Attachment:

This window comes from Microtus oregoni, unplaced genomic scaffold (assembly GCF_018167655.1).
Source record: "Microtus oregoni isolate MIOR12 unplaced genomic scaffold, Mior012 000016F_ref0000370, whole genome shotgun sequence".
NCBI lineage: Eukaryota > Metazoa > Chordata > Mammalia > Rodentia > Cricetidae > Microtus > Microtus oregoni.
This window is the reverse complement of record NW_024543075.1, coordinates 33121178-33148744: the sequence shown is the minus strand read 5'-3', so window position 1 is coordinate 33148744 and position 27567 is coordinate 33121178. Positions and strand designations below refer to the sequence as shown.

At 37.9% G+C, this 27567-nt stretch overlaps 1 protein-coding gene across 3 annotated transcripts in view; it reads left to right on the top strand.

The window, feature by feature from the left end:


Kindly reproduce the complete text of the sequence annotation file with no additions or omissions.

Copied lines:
This window comes from Microtus oregoni, unplaced genomic scaffold (assembly GCF_018167655.1).
Source record: "Microtus oregoni isolate MIOR12 unplaced genomic scaffold, Mior012 000016F_ref0000370, whole genome shotgun sequence".
NCBI lineage: Eukaryota > Metazoa > Chordata > Mammalia > Rodentia > Cricetidae > Microtus > Microtus oregoni.
This window is the reverse complement of record NW_024543075.1, coordinates 33121178-33148744: the sequence shown is the minus strand read 5'-3', so window position 1 is coordinate 33148744 and position 27567 is coordinate 33121178. Positions and strand designations below refer to the sequence as shown.

At 37.9% G+C, this 27567-nt stretch overlaps 1 protein-coding gene across 3 annotated transcripts in view; it reads left to right on the top strand.

The window, feature by feature from the left end: